“Yeah, well, she’ll get over it.”
I look at her with a mixture of frustration and annoyance. “What’s that supposed to mean?”
“I just think you’re not being rational right now.” She sighs loud and slow. “She said you’re moving in with me.”
“Oh, yeah. I forgot to tell you that I’m movin’ in. Congrats, you got what you wanted.” I start walking up the winding staircase to the second floor.
“I want you to be happy, Derek. That’s what I’ve always wanted.” She hesitates before saying, “It’s what your mother would have wanted.”
“How do you know? She’s not around to ask now, is she? Want to ask my dad what he thinks? Oh, yeah. He’s not around, either,” I say, sarcasm dripping from every word.
“Well, regardless of who’s around, you have to go back to Chicago to pack up your things if you’re going to move in with me.”
At the top of the stairs, I call out, “Get movers to do it.”
“Nonsense.” She stands tall and puts her regal nose in the air. “I’ve already arranged for the corporate jet to take us back to Chicago.”
I stop dead in my tracks. “Us? Who’s included in ‘us’?”
“You, Ashtyn . . . and me.”
No, no. “Sorry to break the news to you, Grams, but that’s not how it’s goin’ down.”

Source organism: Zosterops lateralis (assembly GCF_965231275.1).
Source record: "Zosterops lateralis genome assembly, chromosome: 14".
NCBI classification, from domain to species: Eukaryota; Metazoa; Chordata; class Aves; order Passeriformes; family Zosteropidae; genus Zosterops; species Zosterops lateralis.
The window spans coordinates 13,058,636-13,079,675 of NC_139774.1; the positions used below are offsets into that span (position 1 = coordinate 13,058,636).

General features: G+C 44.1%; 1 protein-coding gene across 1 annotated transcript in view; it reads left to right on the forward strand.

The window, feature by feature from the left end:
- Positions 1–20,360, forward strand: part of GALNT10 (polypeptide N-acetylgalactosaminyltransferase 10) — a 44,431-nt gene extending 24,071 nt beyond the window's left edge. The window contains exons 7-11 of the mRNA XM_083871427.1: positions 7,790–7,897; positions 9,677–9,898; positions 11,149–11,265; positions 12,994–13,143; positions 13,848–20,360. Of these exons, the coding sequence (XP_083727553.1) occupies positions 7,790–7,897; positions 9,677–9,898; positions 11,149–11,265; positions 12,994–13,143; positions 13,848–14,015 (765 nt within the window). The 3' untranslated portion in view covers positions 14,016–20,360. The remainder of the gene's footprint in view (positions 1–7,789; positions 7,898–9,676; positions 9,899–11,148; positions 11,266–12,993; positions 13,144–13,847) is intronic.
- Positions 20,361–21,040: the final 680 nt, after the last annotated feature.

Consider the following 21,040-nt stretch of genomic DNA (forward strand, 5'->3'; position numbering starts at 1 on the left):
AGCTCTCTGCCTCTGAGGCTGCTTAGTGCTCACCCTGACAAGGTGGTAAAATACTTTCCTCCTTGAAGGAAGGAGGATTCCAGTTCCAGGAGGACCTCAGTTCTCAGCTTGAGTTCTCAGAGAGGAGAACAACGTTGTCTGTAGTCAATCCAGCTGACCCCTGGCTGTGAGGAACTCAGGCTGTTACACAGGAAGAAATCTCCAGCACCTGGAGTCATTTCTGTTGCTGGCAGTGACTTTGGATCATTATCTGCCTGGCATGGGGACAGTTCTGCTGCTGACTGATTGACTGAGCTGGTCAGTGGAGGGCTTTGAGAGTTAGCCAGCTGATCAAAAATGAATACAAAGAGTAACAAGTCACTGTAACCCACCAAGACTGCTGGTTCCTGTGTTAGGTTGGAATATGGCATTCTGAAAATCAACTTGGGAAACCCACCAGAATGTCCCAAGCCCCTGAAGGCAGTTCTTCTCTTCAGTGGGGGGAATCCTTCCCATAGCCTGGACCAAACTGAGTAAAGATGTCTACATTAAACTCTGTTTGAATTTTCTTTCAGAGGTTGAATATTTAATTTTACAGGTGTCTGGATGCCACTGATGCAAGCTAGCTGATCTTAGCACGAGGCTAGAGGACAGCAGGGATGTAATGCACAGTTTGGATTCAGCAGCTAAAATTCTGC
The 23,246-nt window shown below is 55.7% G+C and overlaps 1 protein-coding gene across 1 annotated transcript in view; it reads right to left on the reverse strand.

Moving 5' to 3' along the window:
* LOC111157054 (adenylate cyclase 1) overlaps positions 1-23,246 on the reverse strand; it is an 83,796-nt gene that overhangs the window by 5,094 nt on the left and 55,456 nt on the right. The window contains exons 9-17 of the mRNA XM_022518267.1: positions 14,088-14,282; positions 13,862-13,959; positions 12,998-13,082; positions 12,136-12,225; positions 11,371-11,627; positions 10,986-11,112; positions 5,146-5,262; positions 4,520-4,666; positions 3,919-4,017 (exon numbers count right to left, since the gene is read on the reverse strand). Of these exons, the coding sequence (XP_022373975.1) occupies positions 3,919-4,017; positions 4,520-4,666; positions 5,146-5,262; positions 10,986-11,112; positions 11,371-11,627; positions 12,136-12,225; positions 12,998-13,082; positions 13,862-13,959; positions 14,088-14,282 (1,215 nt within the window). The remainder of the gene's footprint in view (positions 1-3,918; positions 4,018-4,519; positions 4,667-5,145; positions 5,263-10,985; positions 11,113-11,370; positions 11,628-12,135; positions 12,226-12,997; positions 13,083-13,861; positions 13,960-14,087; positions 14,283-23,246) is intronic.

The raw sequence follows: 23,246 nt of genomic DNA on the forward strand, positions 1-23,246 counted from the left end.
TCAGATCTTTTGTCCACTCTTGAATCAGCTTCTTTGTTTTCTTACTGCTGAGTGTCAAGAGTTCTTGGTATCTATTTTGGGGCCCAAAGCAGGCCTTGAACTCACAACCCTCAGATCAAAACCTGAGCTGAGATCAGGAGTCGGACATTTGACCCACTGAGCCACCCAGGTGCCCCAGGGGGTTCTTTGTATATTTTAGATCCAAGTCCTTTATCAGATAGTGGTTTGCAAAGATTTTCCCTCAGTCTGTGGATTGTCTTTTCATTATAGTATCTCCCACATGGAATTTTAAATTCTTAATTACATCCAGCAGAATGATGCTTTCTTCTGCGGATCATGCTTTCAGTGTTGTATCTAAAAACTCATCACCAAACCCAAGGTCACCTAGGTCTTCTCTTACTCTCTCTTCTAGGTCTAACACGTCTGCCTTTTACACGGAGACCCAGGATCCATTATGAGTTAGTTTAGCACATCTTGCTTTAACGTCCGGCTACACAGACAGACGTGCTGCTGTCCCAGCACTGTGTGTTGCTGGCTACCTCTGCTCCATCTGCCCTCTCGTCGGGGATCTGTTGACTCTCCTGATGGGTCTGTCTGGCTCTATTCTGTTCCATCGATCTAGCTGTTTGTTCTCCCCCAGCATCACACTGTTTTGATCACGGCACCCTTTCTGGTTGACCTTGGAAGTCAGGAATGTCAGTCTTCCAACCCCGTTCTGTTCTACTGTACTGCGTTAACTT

“Yes, it is. It’s a done deal and everything is already arranged. Harold will be picking up Ashtyn on Sunday at Elite and she’ll meet us at the airport.” She crosses her arms and gives me a dignified stare that dares me to challenge her. “And that’s how it’s goin’ down.”
I’m sitting in front of Coach Bennett and Coach Smart on Sunday morning for my final evaluation. I fight the urge to bite my nails as they review my stats and performance this past week. They’re also supposed to share any feedback from the scouts who were present at the scrimmages.
“It was a pleasure having you at camp this week,” Coach Bennett starts. “Both Coach Smart and I are impressed by your determination and drive.”
But not my performance.
Coach Smart nods in agreement. “You’re the first female accepted to our program, Ashtyn. We knew there would be challenges, and you faced them head-on. That takes courage, and I admire that in my players.”
Coach Smart takes time to go over my stats with me and I cringe. “Your stats this week are not impressive, Ashtyn,” he says. “The feedback from the scouts and coaches wasn’t what you were probably hoping for, but Coach Bennett secured an interview with the Northwestern coach next week. No promises, but at least they agreed to talk with you.”